With the increasing socioeconomic inequality, we recognize the need for change. An interpretative framework for analysis is social constructivist thought – knowledge is not passively accumulated, but rather, is the result of active learning by the individual. In attempting to make sense of the social world, social constructivists view knowledge as constructed as opposed to created. This is an adaptive process that functions to make an individual’s behavior more viable given a particular environment. A social construct is an idea or notion that appears to be natural and obvious to people who accept it but may or may not represent reality, so it remains largely an invention or artifice of a given society. Analysis through a social constructivist lens allows an overview of the political aspect of globalization discourse by emphasizing the potential for change rather than the inevitability of global processes.
Neoliberalism is mindset that many people and institutions accept as a starting point – growth is always a good thing, and it will help everyone over time, without ever challenging whether the foundational basis are actually true. Neoliberal economists promote these concepts as ‘common sense’ and a necessary responsibility, and by-and-large we have allowed these to enter our everyday language with little analysis of their underlying impact. This activity includes switch our values from the ‘public good’ and ‘community’ to a value system based on the rule of the market and individual responsibility for their success, while corporate expansion is good for all. The neoliberal worldview has been embedded in contemporary culture to such an extent and now is so pervasive that countervailing evidence serves only to convince people of its ultimate truth. On the other hand, social constructivists develop their own particular meanings that correspond to their experience.
Neoliberalism failed to predict the end of the Cold War. The neoliberal commitment to individualism and materialism meant they could not grasp what appeared to reside at the heart of this stunning development: the revolutionary impact of ideas to transform the organization of world politics. The so-called competitive advantage of neoliberalism did not appear to be in play. Social constructivism however, provides an explanation for change and transformation. Social constructionism means that our realities are shaped through our experiences and our interactions with others. Neoliberalism sees competition as the defining characteristic of human relations. The political and social domination of the upper classes are presented as normal outcomes of the functioning free market. The contrast is the taken-for-granted of many globalization discourses while constructivism emphasizes the potential for change rather than the inevitability of global processes.
How does inequality becomes systematically structured in economic, social, and political life? As we live in a society that emphasizes the individual, that is, individual effort, individual morality, individual choice, individual responsibility, individual talent often makes it difficult to see the way in which life chances are socially structured. The dominant ideological presumption about social inequality is that everyone has an equal chance of success. However, systemic inequalities based on group membership, class, gender, ethnicity, and other variables that structure access to rewards and status determine who gets the opportunities to develop their abilities and their talents. Neoliberals believe individual effort, responsibility and talent determine how life chances are socially structured. Social inequality describes the unequal distribution of valued resources, rewards, and positions in society. The privileged position of the middle class has steadily been eroded by growing inequalities of wealth and income. The middle class is becoming more and more indistinguishable from the wage-earning working-class.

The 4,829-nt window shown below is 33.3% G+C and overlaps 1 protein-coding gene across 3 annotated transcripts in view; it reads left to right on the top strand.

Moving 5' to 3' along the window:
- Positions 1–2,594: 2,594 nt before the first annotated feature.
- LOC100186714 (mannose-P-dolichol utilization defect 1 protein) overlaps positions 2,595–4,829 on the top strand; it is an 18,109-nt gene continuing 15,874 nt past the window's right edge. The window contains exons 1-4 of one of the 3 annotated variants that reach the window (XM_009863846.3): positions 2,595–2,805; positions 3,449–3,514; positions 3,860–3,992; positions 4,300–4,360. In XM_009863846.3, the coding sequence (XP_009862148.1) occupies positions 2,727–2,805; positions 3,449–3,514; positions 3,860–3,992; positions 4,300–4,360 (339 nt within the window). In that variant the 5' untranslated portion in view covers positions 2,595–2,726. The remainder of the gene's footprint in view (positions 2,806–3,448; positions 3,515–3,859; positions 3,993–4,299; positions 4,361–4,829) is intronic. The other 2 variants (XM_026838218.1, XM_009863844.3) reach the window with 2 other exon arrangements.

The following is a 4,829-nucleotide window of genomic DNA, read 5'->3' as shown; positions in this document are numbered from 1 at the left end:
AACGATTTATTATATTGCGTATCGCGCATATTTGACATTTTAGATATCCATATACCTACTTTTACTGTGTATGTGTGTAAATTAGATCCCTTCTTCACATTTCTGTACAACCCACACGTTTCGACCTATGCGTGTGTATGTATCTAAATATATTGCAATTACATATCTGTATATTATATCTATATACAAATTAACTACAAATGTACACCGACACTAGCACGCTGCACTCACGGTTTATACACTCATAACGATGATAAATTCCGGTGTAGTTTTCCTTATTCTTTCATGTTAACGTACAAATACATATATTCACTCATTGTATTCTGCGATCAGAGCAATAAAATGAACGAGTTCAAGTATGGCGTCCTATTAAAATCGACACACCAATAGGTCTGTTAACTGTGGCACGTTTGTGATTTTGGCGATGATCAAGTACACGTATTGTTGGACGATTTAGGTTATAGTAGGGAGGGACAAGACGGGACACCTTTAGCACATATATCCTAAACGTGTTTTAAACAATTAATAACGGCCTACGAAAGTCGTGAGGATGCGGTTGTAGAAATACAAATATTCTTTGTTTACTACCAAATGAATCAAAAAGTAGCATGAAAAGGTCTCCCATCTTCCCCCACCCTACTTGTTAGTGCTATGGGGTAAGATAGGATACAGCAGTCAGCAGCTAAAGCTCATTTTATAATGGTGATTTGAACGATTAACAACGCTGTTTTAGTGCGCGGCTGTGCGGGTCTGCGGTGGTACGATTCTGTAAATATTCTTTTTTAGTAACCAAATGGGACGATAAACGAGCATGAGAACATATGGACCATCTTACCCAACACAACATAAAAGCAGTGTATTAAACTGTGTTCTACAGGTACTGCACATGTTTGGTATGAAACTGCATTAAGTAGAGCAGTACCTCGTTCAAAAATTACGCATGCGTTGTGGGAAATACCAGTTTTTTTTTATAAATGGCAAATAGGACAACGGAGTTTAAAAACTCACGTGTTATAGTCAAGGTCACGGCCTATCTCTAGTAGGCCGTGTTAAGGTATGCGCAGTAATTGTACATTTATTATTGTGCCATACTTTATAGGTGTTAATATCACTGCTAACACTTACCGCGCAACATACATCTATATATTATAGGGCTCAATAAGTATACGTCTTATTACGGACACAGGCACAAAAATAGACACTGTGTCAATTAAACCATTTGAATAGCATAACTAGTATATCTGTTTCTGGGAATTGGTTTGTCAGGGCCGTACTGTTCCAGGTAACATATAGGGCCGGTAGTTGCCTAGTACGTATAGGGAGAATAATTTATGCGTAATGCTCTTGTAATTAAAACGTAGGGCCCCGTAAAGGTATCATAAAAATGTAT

When class, gender, race puts people in a position in which they can claim a greater share of resources or services, then social differentiation becomes the basis of social inequality. Neoliberals preach that well-being is tied to economic freedom and the inclination to act in one’s own interest. Thus, every decision and choice can be conceived as a market decision, a finely-honed calculation of the benefits and costs of every action we take. All happiness and dissatisfaction are reduced to a lack of positive attitude. Since social class is no longer relevant everybody ends up with the social economic position they deserve. This produces a chronic sense of self-blame, anxiety and self-recrimination, with individuals having nobody to blame but themselves for not being famous, very rich or more attractive. This neoliberal social construction hides the truth that factors like wealth, income and power, contribute significantly to the success of any individual.
F. A. Hayek observed that social orders emerge from an aggregate of individuals or choices, then proposes laws are to protect the liberty of the individual in order to create a decentralized ‘bottom up’ actions on the part of individuals, knowing full well it created a system with built-in inequality. To assuage this deficit Milton Friedman developed the theory of trickle-down economics – claiming benefits for the wealthy like tax cuts on business, high income earners, capital gains and dividends helps poor people by the trickle-down effect in which economic growth flows from the top to the bottom, indirectly benefiting those who do not directly benefit from the policy changes. This claim to knowledge that investors, savers, and company owners are the real drivers of economic growth is supported by the reality of a social construct that is actually based on subjective criteria rather than objective realities.